However, in Ethiopia, there is no such tradition of pre-assessing the situation of the languages, though many global studies warn us that many languages of the world will vanish at the end of the current century. In line with this, the main aim of local researchers has been not to contribute to the maintenance of our languages, but to  document the linguistic features of the endangered languages for historical purpose (Zelalem, 2002, 2005). Though documenting has its own contribution, especially for a language on the verge of extinction, the current practical global and local influence  show that many languages will be eventually assimilated, and result in subtractive bilingualism. Therefore, attempts at language maintenance need to be done. To this end, analyzing the ethnolinguistic vitality of linguistic groups is important to identify the strength or the weakness of vitality. From this perspective, there is no research conducted in the country, Ethiopia.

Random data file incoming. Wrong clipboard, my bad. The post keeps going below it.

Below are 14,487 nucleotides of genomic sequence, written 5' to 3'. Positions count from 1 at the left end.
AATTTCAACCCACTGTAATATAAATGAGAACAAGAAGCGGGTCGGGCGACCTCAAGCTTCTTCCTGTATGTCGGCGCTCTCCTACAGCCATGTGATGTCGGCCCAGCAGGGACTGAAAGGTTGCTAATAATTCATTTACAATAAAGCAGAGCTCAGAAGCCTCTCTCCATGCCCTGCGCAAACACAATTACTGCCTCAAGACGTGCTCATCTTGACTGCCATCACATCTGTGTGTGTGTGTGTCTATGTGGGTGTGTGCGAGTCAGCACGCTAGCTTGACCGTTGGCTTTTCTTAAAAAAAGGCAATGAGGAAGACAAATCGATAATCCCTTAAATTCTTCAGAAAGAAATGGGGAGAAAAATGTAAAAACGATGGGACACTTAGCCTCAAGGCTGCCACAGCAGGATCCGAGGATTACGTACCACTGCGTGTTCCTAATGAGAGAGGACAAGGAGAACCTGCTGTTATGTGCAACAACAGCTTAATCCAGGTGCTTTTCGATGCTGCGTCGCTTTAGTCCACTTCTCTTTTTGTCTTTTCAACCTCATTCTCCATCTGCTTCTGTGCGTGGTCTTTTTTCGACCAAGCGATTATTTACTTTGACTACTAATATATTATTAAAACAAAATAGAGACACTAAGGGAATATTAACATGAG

According  to  Coulmas  (2009,  p. 13),  LL  “is  as  old  as writing.” He argues that the creation of writing and urbanization stimulated each other, and the growth of urbanization demanded the use of languages on signs for smooth communication; for him this was the origin of writing in the public space. According to Coulmas (2009), the code of Hammurabi, which was the first recorded law from Babylon, the Rosetta stone, the obelisks from Egypt and the like were among the oldest historical language uses in public spaces. Though many researchers usually quote the definition of LL provided by Landry and Bourhis, there is a discrepancy in scope from scholar to scholar. Hence, there is no precise consensus on the definition of LL. In Landry and Bourhis (1997, p. 25) “public road signs, advertising billboards, street names, place names, commercial shop signs” are  stated as definitions of LL. Of course, language use on sign is not limited to the list they provide. To be precise, this study is based on the latter definition.